Author: Denise Pope
Publisher: John Wiley & Sons
Release Date: 2015-07-27
Reduce stress and improve academic success with this research-backed framework for change Many American students are overworked, stressed-out, and still underperforming relative to their global peers. Overloaded and Underprepared: Strategies for Stronger Schools and Healthy, Successful Kids gives you the tools you need to begin making immediate changes at your school, in the community, and at home to benefit all kids. It provides a concrete framework to reduce student stress while engaging kids in real learning. The book helps you identify areas for improvement at your school, brainstorm poss ...
Author: Natasha K. Warikoo
Publisher: University of Chicago Press
Release Date: 2016-11-15
We’ve heard plenty from politicians and experts on affirmative action and higher education, about how universities should intervene—if at all—to ensure a diverse but deserving student population. But what about those for whom these issues matter the most? In this book, Natasha K. Warikoo deeply explores how students themselves think about merit and race at a uniquely pivotal moment: after they have just won the most competitive game of their lives and gained admittance to one of the world’s top universities. What Warikoo uncovers—talking with both white students and students of color at Harvard, Brown, and Oxford—is absolutely illuminating; and some of it is positively shocking. As she shows, many elite white students understand the value of diversity abstractly, but they ignore the real problems that racial inequality causes and that diversity programs are meant to solve. They stand in fear of being labeled a racist, but they are quick to call foul should a diversity program appear at all to hamper their own chances for advancement. The most troubling result of this ambivalence is what she calls the “diversity bargain,” in which white students reluctantly agree with affirmative action as long as it benefits them by providing a diverse learning environment—racial diversity, in this way, is a commodity, a selling point on a brochure. And as Warikoo shows, universities play a big part in creating these situations. The way they talk about race on campus and the kinds of diversity programs they offer have a huge impact on student attitudes, shaping them either toward ambivalence or, in better cases, toward more productive and considerate understandings of racial difference. Ultimately, this book demonstrates just how slippery the notions of race, merit, and privilege can be. In doing so, it asks important questions not just about college admissions but what the elite students who have succeeded at it—who will be the world’s future leaders—will do with the social inequalities of the wider world.
Author: Kate L. Fellows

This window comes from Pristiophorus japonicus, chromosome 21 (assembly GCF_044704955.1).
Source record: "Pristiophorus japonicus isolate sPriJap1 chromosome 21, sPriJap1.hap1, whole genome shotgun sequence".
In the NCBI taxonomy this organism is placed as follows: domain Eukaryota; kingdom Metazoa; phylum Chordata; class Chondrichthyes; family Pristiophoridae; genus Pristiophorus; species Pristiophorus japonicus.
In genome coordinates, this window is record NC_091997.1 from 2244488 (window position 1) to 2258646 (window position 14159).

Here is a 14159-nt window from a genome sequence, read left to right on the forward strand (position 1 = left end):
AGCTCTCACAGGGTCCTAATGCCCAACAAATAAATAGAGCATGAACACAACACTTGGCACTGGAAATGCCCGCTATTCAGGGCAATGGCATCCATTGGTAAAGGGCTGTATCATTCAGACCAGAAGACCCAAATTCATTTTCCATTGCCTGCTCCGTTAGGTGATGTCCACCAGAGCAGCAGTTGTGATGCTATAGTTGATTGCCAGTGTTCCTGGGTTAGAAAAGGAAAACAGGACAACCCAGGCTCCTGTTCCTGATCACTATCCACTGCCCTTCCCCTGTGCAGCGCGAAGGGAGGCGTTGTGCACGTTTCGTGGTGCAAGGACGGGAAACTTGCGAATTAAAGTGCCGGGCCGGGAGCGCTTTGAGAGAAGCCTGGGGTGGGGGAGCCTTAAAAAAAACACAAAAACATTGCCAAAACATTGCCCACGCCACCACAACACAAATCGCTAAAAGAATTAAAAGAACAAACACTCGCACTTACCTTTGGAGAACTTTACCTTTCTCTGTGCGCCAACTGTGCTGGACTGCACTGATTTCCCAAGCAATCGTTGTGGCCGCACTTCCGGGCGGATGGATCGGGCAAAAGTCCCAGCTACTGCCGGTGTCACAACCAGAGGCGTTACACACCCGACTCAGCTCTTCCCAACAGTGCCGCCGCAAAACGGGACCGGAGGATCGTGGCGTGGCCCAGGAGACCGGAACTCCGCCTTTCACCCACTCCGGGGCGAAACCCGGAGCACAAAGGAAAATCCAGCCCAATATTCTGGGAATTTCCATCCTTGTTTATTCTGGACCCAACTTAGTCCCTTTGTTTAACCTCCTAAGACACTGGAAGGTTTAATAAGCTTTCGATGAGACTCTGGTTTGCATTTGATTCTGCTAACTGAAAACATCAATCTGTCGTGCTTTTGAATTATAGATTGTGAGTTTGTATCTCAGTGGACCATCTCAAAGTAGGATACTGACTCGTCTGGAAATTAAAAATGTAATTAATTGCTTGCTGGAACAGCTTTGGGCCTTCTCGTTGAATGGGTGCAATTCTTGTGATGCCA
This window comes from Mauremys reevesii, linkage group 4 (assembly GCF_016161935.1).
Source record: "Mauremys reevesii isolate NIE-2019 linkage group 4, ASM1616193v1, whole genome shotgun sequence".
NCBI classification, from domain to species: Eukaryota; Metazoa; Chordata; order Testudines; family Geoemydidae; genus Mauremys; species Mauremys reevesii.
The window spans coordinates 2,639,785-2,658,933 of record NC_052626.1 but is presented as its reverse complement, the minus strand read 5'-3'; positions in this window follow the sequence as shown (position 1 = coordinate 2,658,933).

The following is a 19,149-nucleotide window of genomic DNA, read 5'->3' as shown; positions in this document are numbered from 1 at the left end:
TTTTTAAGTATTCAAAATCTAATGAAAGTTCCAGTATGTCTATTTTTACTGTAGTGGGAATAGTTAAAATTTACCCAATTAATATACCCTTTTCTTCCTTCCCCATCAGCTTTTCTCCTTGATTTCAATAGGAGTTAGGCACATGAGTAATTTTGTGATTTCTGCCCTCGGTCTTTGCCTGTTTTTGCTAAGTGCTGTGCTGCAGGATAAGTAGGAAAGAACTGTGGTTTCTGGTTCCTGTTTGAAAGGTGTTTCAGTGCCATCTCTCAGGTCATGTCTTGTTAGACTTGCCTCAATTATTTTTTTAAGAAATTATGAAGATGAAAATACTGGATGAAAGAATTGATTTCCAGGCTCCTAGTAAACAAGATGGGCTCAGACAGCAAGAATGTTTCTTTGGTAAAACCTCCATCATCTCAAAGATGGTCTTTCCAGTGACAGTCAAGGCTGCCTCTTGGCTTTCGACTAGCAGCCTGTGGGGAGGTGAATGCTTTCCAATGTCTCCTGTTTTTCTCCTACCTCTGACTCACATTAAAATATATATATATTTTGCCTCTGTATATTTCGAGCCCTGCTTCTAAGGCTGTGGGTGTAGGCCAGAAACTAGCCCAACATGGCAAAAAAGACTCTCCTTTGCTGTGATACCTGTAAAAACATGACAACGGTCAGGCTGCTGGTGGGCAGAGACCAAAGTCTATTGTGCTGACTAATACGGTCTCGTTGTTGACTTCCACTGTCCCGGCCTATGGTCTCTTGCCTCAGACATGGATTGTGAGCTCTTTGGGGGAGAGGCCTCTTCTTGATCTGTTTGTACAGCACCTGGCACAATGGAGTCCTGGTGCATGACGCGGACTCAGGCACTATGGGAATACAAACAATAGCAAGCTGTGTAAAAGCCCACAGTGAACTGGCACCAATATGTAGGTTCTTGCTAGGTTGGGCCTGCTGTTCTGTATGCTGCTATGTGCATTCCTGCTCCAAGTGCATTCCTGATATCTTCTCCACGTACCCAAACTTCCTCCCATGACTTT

Publisher: Dog Ear Publishing
Release Date: 2009-11
Finally, a resource for nervous and fearful flyers from someone who can relate! Written by an "expert passenger" and former nervous flyer, this portable "flight coach" provides honest, realistic and time-tested ways to manage flight (and possibly even enjoy the experience). The Nervous Flyer's Handbook will help you: Understand that your feelings about flight are normal Put your nervousness or fear into perspective Think about flight in new ways Prepare for a flight in order to minimize any additional stressors Understand the basics and get through each phase of flight Plan effective, distracting activities and coping techniques Manage special issues that might come up Don't let your nervousness about flight take priority over visiting loved ones, taking that vacation, or an important business trip. The Nervous Flyer's Handbook is here to encourage and coach you along - for all of your future flights! Kate Fellows has been a domestic and international "reluctant frequent flyer" for over 20 years, with well over five hundred flights worth of experience. For many of those years, she struggled with an intense fear of flying, but was determined to not let that stop her from visiting family and taking business trips. Finding most fear-of-flying resources from pilots and psychologists either too technical, unrealistic or generic, Kate started writing down her own perspectives, coping techniques and other ideas about the flight experience. Her pile of notes grew with each flight, and she found that re-reading these before and during each flight greatly reduced her fear of flying. Today Kate flies confidently and with ease, and those notes have evolved into this book, which she hopes can benefit other passengers in the same way. Kate lives with her family in Washington state."
Modern culture’s worship of “how-to” pragmatism has turned us into instruments of efficiency and commerce—but we’re doing more and more about things that mean less and less. We constantly ask “how? and still struggle to find purpose and act on what matters. Instead of acting on what we know to be of importance, we wait for bosses to change, we seek the latest fad, we invest in one more degree. Asking how keeps us safe—instead of being led by our hearts into uncharted territory, we keep our heads down and stick to the rules. But we are gaining the world and losing our souls. Peter Block puts the “how-to” craze in perspective and presents a guide to the difficult and life-granting journey of bringing what we know is of personal value into an indifferent or even hostile corporate and cultural landscape. He raises our awareness of the trade-offs we’ve made in the name of practicality and expediency, and offers hope for a way of life in which we’re motivated not by what “works,” but by the things that truly matter in life—idealism, intimacy, depth and engagement.